Collecting Antique Bottles

My first experience with antique bottle collecting occurred in Panama. Actually it was the Panama Canal Zone during the period of 1970 through 1973. I was stationed at the Naval Security Group Activity Galeta Island in the Panama Canal Zone. A coworker showed me his antique bottle collection. The bottles were over 100 years old and were handmade. Made by a craftsman who used a blow pipe to make each hand blown specimen. That in itself was fascinating, These bottles were manufactured in a sweat shop environment when men and children worked in difficult conditions from sun up to sun down. I have always been interested in old things and the history behind them. These old bottles had some very interesting stories to tell.

 The handmade bottles were crude and showed many imperfections. No two bottles were alike. Even the bottles that were of the same type had variations. It was easy to see the advances in the bottle making technique. The older bottles being very crude and the newer bottles becoming more refined through the end of the 1800's.

Sheared Top

 The oldest bottles had an unfinished lip called shear top or sheared top. The bottle was cut or sheared from the blow pipe after the blowing process was complete. When the glass was hot it had a consistency of leather. It those old days of early 1800's back into the 1700 and 1600's the bottles had the sheared lip. Those old bottles are beautiful to me. Each lip wrapped with a ribbon of glass the purpose of which was to hold the wire which kept the cork in the bottle neck.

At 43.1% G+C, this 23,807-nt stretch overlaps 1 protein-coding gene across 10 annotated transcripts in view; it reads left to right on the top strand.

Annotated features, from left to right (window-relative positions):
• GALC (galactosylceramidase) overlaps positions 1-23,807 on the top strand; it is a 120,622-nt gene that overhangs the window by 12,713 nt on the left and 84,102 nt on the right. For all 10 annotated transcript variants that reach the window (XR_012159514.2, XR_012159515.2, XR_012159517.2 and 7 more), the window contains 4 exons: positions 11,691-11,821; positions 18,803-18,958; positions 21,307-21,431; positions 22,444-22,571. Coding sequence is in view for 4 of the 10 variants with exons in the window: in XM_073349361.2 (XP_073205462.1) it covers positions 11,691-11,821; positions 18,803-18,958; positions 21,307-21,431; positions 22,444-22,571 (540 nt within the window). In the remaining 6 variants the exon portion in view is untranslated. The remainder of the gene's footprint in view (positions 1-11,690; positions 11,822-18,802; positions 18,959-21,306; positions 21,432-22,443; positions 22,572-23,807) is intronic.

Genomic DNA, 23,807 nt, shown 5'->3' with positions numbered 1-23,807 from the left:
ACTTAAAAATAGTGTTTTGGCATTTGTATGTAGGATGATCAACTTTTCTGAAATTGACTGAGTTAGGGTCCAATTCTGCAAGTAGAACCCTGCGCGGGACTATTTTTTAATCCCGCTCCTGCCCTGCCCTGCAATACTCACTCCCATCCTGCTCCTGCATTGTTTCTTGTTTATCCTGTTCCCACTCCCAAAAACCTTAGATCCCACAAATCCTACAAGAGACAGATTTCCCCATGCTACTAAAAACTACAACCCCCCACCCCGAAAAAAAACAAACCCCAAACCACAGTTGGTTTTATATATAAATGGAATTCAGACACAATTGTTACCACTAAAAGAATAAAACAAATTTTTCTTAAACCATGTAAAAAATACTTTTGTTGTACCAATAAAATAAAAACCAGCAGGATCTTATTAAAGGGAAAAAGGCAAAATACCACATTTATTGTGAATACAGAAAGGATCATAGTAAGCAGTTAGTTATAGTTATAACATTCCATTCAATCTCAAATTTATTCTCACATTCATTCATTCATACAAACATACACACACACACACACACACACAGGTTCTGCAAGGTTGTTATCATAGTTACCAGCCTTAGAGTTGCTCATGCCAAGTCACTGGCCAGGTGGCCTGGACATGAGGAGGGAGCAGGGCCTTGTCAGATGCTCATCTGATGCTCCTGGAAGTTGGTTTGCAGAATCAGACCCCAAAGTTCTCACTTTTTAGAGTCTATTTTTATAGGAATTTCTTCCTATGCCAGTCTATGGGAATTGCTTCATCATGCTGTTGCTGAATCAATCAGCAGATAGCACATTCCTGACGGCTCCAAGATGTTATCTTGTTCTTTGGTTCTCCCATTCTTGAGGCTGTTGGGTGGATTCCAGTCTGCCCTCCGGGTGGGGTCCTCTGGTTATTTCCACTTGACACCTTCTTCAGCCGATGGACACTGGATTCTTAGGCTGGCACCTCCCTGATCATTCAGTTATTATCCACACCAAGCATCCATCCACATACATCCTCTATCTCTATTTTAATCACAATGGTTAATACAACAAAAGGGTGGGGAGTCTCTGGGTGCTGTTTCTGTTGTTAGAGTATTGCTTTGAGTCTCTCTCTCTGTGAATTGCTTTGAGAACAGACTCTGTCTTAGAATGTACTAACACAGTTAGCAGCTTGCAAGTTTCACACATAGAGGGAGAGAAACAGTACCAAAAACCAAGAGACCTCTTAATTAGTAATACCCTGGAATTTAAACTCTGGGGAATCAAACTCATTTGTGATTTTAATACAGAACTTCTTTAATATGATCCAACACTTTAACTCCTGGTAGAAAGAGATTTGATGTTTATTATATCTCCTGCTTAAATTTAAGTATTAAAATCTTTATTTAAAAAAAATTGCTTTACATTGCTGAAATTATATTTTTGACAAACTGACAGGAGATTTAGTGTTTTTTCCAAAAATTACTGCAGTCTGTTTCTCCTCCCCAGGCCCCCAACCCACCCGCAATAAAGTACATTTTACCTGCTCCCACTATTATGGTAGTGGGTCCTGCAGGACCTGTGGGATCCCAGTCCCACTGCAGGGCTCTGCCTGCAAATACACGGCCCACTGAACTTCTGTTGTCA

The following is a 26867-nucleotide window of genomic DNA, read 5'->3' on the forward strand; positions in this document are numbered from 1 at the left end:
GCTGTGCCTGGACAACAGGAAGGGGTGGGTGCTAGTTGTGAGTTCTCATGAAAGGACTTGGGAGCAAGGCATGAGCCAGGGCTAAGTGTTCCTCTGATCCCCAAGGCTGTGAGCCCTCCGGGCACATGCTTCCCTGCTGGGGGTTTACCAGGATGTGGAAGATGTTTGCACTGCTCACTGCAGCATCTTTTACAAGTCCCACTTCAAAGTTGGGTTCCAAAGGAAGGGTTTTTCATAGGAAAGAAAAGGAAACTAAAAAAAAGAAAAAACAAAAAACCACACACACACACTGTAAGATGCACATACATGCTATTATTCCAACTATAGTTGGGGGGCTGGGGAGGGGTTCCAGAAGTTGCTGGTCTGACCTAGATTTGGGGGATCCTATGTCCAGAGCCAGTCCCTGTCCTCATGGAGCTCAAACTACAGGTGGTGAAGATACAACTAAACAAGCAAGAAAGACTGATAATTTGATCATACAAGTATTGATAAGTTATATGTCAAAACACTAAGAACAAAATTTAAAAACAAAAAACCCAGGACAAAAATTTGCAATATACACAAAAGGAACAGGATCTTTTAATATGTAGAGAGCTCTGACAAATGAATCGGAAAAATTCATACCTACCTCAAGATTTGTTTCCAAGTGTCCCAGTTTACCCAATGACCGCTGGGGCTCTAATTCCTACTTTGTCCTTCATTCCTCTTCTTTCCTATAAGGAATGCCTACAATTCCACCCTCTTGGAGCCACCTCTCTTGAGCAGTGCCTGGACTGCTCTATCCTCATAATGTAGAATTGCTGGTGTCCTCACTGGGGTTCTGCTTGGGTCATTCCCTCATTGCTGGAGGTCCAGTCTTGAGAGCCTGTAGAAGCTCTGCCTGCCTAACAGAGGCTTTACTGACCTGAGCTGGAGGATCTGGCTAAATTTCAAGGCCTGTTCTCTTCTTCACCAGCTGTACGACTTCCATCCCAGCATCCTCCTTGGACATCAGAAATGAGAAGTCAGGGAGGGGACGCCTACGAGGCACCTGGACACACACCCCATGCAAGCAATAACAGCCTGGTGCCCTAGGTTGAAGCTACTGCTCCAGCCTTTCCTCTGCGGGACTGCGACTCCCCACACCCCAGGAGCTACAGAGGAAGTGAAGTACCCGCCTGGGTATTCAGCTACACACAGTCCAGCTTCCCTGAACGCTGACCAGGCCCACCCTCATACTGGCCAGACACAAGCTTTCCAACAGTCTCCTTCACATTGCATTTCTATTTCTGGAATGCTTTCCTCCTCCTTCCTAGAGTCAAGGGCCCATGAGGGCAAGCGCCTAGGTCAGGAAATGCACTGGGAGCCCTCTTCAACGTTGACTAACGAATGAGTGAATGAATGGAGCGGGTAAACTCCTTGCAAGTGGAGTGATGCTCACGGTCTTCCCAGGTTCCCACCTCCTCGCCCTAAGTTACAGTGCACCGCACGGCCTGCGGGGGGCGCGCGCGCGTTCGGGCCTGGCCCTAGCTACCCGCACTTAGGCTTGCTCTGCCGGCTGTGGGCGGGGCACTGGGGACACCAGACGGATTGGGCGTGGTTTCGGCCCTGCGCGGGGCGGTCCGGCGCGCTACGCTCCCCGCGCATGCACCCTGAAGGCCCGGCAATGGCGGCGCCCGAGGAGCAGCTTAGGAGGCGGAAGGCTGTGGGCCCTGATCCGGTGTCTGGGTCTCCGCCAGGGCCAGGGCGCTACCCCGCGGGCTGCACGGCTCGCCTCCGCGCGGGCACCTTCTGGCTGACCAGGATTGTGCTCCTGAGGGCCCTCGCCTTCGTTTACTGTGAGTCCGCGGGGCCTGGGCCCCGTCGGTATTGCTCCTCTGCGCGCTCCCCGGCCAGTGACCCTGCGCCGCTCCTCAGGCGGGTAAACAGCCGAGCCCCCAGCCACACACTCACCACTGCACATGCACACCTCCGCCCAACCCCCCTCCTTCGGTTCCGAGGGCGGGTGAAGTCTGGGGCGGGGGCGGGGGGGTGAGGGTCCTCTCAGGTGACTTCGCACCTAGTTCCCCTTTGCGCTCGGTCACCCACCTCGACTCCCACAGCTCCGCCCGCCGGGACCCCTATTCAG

Black Glass Case Gin Bottle

 

The older bottles were are called black glass. The glass usually isn't black but very dark greens and dark browns that are so dark that you can't see through them. The bottles made during the mid 1800's were more colorful. Some were beautiful cobalt blue, ambers, and emerald green.

Blob Top Soda

That introduction to Collecting Antique Bottles turned into an enjoyable and satisfying hobby for me. The hunts for old bottles took me into the jungles of Panama. I saw exotic birds, many snakes and tarantulas, coati mundi a raccoon like creature, and one time I even saw an ant eater. I walked for miles through the jungle to the sites of old homes and towns. After 100 years the jungle takes everything back. The bottles had sunk into the ground two or three feet, and sometimes it was difficult to find any signs that people had lived there.

I collected about 3000 antique bottles during the rest of my time in Panama. Each bottle has a story and I can remember where I found each one. I haven't been bottle hunting since I left Panama in 1973. I started my own Collecting Antique Bottles Website but haven't been bottle hunting since I returned to the United Sates. If I could find a good spot now I would like to try it again. It is exciting like finding buried treasure.

Comments 8 comments

Jim Strahan 6 years ago

I was in Panama about the same time and I to got hooked on bottle collecting. I'm looking for ribbon seals, case gins and sodas. If you have bottles for sale email me at jpaulstra@hotmail.com. Thanks, Jim


ChuckBurns profile image

ChuckBurns 6 years ago from Wisconsin USA Author

Hi Jim,

Thanks for the comment.